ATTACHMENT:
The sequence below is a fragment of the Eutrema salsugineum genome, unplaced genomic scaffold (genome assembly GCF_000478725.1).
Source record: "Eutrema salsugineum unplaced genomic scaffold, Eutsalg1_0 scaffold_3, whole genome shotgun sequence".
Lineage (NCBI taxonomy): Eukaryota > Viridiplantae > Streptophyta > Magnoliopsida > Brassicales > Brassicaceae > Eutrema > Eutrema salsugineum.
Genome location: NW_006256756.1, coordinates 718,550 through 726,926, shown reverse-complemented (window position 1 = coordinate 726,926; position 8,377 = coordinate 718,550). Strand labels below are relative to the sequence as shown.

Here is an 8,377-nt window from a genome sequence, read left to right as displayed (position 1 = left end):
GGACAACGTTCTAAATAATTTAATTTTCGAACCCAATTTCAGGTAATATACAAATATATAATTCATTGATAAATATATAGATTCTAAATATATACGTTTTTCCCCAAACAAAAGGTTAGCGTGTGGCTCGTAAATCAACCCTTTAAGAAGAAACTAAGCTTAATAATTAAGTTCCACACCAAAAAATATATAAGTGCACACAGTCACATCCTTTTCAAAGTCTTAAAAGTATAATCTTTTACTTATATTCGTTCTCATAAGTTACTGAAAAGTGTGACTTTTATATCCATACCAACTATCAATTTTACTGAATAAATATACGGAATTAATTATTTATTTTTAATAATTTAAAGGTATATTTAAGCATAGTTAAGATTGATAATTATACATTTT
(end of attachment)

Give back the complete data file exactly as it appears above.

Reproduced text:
The sequence below is a fragment of the Eutrema salsugineum genome, unplaced genomic scaffold (genome assembly GCF_000478725.1).
Source record: "Eutrema salsugineum unplaced genomic scaffold, Eutsalg1_0 scaffold_3, whole genome shotgun sequence".
Lineage (NCBI taxonomy): Eukaryota > Viridiplantae > Streptophyta > Magnoliopsida > Brassicales > Brassicaceae > Eutrema > Eutrema salsugineum.
Genome location: NW_006256756.1, coordinates 718,550 through 726,926, shown reverse-complemented (window position 1 = coordinate 726,926; position 8,377 = coordinate 718,550). Strand labels below are relative to the sequence as shown.

Here is an 8,377-nt window from a genome sequence, read left to right as displayed (position 1 = left end):
GGACAACGTTCTAAATAATTTAATTTTCGAACCCAATTTCAGGTAATATACAAATATATAATTCATTGATAAATATATAGATTCTAAATATATACGTTTTTCCCCAAACAAAAGGTTAGCGTGTGGCTCGTAAATCAACCCTTTAAGAAGAAACTAAGCTTAATAATTAAGTTCCACACCAAAAAATATATAAGTGCACACAGTCACATCCTTTTCAAAGTCTTAAAAGTATAATCTTTTACTTATATTCGTTCTCATAAGTTACTGAAAAGTGTGACTTTTATATCCATACCAACTATCAATTTTACTGAATAAATATACGGAATTAATTATTTATTTTTAATAATTTAAAGGTATATTTAAGCATAGTTAAGATTGATAATTATACATTTT